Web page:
It’s a type of web application vulnerability. At the most basic level, the reason for a CSRF is that browser’s do not understand how to distinguish if an action was performed deliberately by a user (like say by clicking a button on a form, or clicking a hyperlink etc.) or if the user unknowingly performed the action (like say user visited a page from some domain, say bad.com, and bad.com sent a request to good.com/some_action while the user was already logged into good.com).
Now let’s replace good.com above with facebook.com. And let’s assume that when a user, logged into facebook.com, posts a comment on his wall, there is an HTTP GET request that gets sent, of the form say,
Now let’s assume that the user, while he is still logged in to facebook.com, visits a page on bad.com. Now bad.com belongs to an attacker where he has coded the following on bad.com:
Now as soon as the user’s browser loads the contents of this page on bad.com, a request also gets sent to facebook.com as :
because the browser tries to render the img tag. To do so it needs to fetch the resource specified in src and hence it sends the above HTTP GET request. So essentially the attacker could actually submit a request to facebook.com on behalf of the user without him actually knowing this.
Now what could have potentially prevented this attack ?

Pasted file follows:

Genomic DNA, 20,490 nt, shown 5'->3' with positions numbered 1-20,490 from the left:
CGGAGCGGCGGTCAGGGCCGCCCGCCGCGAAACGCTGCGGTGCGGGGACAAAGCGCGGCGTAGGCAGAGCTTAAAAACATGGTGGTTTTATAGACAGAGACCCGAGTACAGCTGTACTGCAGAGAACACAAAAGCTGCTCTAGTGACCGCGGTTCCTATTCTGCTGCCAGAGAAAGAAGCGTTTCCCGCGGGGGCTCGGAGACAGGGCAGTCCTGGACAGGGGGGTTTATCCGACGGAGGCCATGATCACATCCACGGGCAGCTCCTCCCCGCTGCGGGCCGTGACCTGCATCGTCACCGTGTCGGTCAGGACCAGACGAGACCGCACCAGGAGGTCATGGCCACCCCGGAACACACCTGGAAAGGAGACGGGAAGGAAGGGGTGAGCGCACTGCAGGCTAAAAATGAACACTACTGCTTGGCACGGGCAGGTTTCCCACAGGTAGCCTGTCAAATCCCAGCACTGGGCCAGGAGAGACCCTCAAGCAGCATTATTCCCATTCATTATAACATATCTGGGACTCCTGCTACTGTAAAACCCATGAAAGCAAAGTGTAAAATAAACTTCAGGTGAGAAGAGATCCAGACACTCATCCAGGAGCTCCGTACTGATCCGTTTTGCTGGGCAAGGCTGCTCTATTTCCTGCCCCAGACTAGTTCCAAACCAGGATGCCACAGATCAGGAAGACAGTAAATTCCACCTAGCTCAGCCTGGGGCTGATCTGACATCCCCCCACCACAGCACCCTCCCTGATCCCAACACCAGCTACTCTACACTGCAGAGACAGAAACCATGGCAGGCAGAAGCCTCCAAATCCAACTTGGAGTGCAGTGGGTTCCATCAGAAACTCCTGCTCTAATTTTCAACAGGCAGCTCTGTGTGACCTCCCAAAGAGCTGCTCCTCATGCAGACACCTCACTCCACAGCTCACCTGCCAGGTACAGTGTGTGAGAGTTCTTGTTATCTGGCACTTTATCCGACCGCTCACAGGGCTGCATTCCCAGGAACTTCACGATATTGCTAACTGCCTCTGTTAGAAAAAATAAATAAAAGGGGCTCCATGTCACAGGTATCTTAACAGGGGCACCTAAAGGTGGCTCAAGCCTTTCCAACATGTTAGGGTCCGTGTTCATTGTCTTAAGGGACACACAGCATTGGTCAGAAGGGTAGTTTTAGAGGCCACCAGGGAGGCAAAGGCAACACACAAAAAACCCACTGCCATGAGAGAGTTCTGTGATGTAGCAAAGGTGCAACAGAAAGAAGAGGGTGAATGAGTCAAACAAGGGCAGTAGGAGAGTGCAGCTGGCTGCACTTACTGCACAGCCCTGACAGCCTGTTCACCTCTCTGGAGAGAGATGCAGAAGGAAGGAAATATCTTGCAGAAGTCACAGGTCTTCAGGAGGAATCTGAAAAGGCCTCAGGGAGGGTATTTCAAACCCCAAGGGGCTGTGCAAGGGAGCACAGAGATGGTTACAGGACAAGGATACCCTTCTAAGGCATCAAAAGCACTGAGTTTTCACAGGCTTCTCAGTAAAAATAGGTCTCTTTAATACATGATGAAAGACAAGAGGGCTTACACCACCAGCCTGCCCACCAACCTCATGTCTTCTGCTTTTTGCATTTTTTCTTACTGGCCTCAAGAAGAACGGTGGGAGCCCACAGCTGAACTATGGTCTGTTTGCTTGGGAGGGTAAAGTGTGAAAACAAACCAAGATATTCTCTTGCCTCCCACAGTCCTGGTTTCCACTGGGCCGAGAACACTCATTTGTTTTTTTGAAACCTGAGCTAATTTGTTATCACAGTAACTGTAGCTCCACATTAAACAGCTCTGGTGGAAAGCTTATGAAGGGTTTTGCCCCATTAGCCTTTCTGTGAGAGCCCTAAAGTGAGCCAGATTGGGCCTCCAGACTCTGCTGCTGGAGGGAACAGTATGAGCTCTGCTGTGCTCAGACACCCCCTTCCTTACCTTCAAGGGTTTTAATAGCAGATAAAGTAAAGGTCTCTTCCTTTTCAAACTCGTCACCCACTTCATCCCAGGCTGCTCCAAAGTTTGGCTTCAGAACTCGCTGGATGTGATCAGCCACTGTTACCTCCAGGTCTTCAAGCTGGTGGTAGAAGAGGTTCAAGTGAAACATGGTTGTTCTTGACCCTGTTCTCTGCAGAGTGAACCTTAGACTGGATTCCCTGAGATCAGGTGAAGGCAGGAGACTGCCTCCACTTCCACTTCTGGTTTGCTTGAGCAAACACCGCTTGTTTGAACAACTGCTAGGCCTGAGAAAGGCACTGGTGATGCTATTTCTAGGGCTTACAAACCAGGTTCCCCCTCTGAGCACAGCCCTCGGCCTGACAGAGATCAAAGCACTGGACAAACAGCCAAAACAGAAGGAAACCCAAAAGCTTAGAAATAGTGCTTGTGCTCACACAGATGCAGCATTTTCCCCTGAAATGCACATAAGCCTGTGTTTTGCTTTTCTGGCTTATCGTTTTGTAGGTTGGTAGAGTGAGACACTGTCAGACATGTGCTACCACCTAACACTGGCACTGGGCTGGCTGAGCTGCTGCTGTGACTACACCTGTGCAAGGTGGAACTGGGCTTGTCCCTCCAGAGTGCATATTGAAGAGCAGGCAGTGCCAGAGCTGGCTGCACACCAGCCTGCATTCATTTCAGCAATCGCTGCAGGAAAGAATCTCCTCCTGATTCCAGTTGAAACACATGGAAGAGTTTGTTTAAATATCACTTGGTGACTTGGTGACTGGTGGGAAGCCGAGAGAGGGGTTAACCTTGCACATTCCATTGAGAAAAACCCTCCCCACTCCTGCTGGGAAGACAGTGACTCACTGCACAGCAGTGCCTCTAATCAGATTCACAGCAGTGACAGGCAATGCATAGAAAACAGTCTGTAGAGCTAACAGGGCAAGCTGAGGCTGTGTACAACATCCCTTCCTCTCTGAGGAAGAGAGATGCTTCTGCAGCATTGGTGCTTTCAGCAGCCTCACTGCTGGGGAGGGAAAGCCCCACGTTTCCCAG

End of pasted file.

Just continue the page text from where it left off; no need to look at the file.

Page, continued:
If only there was some way to identify if the request was made by the user intentionally. So to do this, anti-CSRF token came into the picture. It is just a random, unique string generated by the server (facebook.com in our example above) and sent over to the user and set in the browser of the user as a cookie. Now for every request involving some sensitive action (like posting a comment in our facebook example above) the browser will send this random string also along with the request and the server before performing the action would verify if the random string is the one that it had sent to the browser or not.
The idea is that this random string will not be known to the attacker. So even if the attacker creates a img src as shown above, and the user visits bad.com, the action (of posting a comment in our example above) will not be performed, because for the action to be performed, apart from the URL, an additional thing is also required, which is the random string, which the attacker does not have.
But setting this random string in a cookie again has a HUGE flaw
Because of the way cookies are designed and the way in which browsers handle cookies, setting this random string (the anti-CSRF token) in the cookie will not serve our purpose. By design, cookies are automatically sent to the server with every request that the client makes to that server (simply put, and details ommited for simplicity. For more details refer : RFC2965)
So, in our example above, the attacker does not really need to know the random string. The posting comment action will still be completed because as soon as the user visits bad.com and loads the post comment URL (as explained above) the random anti-CSRF token (present in the cookie) will automatically accompany the request.
So what is the solution then ?
Instead of putting the anti-CSRF token in the cookie, the server (facebook.com) needs to put it as a hidden parameter in a form and make when the user requests for posting a comment this form (holding the anti-CSRF token) should also be posted.
Now the attacker has no way of performing this sensitive action on behalf of the user (unless he somehow finds out the random anti-CSRF token itself)